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The Snowball Effect

My friend works as a school counselor. She told me that one of her students in 4th grade reported to her, with so much terror, that her friend tried to commit suicide in the media room by choking herself with wires. And that she feels frightened just being in the same classroom with her. I felt like I was suffocating just thinking about that girl. How could a child’s heart fit this much darkness? A suicidal forth-grader? This story possessed my mind the rest of that week and every time I ask my friend if she met her mother, “not yet” she would say, “her mother is busy.”


Waking up from that three-hour nap, I was feeling feverish. The thermometer indicated that I had nothing to worry about but still, there was something wrong. As I was taking a while to wake up from my nap, after the most energy-draining week I’ve witness in work, I remembered I made plans with one of my friends whom I haven’t seen in a long time. She was good company, not so much personal details chit chatting company, but a pleasant one. With the feverishness that made me feel slightly light-headed, I got ready as fast as I could and met up with her.

I first showed her my digital piano, after briefly updating her on what’s been up in my life. Still feeling lightheaded, my side of communication was somewhat slower than usual.
Unexpectedly, she sat down and played Beethoven, Moonlight Sonata. If I had to put words for the emotions this piece inspires, it would be these:
3-There are a hundred different scenarios other than the ones your brain, in its maximum capacity, could produce.

Afterwards, we sat outdoors, the weather was alright, I just needed a single sweater to keep me warm and comfortable. We were drinking coffee under the pink and golden sky.

“I want to share something with you that I’ve never said out loud to anyone except for my sister.” My friend said, hesitantly.
“Go ahead, I am a good secret keeper.” I encouraged her, whatever it was that she wanted to say, it seemed heavy.

“The events of my life conspired to bring a person in my life, over and over again, from the age of 19 up until few months ago. I was resisting the signs of giving him a place in my life. One night I thought, I wanted to give him a chance. I called him and we talked for hours. He was very interested in my art and inspirations and my opinion about everything. About love, about life and what my sincerest, repeated prayer was about. Our conversations would last for hours until I fell asleep, to wake up intoxicated by our late night conversations. The dance of our talks was orchestrated perfectly; there was room for perfect communication to draw us into each other. A while after all of that, I met his sister, who was also an artist. We clicked.”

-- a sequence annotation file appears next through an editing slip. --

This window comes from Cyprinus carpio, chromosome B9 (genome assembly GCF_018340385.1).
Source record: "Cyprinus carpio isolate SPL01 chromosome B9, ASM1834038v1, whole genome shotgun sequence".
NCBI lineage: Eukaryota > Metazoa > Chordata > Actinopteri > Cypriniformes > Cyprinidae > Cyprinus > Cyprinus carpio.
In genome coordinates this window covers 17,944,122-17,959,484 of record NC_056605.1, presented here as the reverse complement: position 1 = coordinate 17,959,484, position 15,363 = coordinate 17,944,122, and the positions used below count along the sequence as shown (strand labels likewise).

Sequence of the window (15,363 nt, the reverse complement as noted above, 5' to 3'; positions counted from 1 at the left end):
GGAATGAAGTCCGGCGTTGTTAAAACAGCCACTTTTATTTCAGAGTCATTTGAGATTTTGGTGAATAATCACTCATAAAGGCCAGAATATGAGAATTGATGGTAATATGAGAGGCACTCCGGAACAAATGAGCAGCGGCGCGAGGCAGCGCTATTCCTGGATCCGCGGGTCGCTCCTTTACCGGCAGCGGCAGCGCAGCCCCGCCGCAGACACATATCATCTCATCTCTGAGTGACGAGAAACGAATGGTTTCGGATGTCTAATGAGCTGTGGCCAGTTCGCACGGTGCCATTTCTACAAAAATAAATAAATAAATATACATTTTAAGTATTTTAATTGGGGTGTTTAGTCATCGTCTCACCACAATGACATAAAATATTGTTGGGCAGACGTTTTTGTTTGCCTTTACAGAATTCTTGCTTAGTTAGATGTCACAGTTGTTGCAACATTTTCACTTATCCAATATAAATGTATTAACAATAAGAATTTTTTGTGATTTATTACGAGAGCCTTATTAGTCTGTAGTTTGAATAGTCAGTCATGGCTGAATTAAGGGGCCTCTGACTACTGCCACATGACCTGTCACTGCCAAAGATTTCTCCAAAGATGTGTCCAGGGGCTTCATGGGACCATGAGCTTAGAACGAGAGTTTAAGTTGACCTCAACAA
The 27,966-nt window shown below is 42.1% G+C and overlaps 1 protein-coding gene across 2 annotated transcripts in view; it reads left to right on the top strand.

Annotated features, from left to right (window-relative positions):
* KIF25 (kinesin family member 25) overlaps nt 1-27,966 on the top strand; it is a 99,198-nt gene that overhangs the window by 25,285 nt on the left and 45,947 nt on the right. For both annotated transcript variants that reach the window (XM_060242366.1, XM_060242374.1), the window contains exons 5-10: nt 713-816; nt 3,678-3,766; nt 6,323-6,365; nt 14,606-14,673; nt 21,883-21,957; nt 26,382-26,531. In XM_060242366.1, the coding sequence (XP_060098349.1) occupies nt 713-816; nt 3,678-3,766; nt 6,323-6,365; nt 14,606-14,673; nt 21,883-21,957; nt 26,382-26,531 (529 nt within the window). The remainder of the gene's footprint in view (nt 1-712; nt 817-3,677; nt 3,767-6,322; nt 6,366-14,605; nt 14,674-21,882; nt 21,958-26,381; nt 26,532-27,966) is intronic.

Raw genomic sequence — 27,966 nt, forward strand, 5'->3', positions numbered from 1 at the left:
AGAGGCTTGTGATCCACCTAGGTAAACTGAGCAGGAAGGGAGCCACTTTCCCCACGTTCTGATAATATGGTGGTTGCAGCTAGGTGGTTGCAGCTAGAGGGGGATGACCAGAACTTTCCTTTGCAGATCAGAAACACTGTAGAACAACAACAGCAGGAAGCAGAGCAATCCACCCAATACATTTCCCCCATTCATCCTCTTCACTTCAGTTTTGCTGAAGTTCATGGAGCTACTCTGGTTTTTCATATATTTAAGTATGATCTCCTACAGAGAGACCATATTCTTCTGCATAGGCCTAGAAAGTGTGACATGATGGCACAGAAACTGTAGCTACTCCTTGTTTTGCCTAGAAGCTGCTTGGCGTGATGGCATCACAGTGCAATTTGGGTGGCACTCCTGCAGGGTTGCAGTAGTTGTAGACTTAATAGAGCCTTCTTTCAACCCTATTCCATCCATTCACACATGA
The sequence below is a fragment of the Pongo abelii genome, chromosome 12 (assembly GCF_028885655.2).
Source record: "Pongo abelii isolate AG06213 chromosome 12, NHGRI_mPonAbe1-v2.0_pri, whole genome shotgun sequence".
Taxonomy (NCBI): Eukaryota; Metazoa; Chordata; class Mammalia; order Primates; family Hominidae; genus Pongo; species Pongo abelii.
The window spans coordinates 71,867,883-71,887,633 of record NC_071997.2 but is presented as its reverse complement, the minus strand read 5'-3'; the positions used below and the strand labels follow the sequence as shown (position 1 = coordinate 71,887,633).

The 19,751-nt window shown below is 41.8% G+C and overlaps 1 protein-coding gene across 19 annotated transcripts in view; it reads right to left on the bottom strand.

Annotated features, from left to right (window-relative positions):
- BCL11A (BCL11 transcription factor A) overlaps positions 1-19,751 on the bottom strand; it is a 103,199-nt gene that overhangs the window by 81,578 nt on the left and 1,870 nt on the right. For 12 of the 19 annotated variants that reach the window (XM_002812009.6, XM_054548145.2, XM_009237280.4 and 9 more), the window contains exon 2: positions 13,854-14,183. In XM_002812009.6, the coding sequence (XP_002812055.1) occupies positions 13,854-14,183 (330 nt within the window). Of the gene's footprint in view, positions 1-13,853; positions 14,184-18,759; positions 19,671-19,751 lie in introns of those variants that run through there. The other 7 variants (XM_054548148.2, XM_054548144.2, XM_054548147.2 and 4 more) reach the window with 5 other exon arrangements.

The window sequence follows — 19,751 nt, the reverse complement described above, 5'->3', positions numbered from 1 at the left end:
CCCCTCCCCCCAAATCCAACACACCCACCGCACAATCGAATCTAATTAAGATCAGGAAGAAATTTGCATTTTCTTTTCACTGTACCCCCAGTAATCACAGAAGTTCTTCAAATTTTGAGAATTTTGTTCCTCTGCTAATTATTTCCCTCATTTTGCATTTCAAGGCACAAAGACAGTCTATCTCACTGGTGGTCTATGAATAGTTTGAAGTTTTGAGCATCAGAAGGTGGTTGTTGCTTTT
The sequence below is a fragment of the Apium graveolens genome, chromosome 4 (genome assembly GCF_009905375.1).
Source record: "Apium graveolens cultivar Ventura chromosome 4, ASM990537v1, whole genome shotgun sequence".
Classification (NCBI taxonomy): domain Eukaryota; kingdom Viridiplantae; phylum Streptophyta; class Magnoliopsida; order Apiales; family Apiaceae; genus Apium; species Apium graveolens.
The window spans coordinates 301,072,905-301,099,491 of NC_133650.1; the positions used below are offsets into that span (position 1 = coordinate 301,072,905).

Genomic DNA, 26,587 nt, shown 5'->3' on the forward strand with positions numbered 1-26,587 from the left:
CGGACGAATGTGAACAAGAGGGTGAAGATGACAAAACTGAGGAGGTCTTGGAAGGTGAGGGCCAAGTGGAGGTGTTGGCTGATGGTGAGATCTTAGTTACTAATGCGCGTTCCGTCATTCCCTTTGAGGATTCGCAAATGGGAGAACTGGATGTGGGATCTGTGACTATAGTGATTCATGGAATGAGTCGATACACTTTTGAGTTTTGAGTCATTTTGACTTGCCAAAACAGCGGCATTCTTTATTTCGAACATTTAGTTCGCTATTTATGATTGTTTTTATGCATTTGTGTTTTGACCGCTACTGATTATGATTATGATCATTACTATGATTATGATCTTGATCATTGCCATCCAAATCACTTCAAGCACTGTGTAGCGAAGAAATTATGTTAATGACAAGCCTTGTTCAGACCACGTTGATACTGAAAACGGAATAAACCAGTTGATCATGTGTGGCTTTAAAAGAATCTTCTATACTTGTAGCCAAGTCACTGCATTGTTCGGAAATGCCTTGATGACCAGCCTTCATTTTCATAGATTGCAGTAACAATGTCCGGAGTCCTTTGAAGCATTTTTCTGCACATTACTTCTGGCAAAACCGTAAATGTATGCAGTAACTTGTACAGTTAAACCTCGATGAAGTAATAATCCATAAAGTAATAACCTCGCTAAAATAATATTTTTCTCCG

“One night. After few days of not hearing from him, nor I asking about him. He called me late at night and I was awake, but I didn’t pick up. And fell asleep afterwards.
His sister calls me the next morning, and tells me she walked in on him. He was lying on his bed, pills by the nightstand, without movement.
He passed away.”

I took a deep breath, looked her in the eyes and tried to communicate love to her non-verbally, my tongue was tied. The pain of another person is usually transferred to me, I didn’t know what to tell her.

“I still haven’t processed what happened. I only cried once and after that, i’ve been painting, insanely painting. Only painting. And working. I haven’t given myself a chance to even think about it. And now, I’m having this thought, what if I picked up his phone call? Could I have done something differently to save him? Why was I distant in his last days? and most importantly, what is the purpose of our synchronistic, emotional union?”

The pink clouds fell from the sky and engulfed me, I was overwhelmed with love and compassion.
And the golden streaks of the sunset, minutes after her silence, flared in her eyes. I didn’t know what to say. But I thought to myself “there must be a reason why we met today out of all the months and days in the year. There must be something for both of us.”
Some problems don’t have a solution, but we don’t value the act of vulnerability as we should. This, the mere act of finding the words to open up, this is so important. It helps the burden-carrier soar, and the listener expand. It leaves two souls expanding; one vertically and the other horizontally.

My friend, the school counselor, told me that the mother of the classmate who reported the suicide incident, visited their school to ask about her daughter’s academic performance. And my friend was there with the teachers. She asked about her daughter’s psychological state at home, if she was feeling ok after witnessing the suicide attempt incident of her classmate. Her mother told her secretly that her daughter is getting help for her pathological lying.
It turns out there was no suicidal forth grader.

Moonlight Sonata was still ringing in my head.

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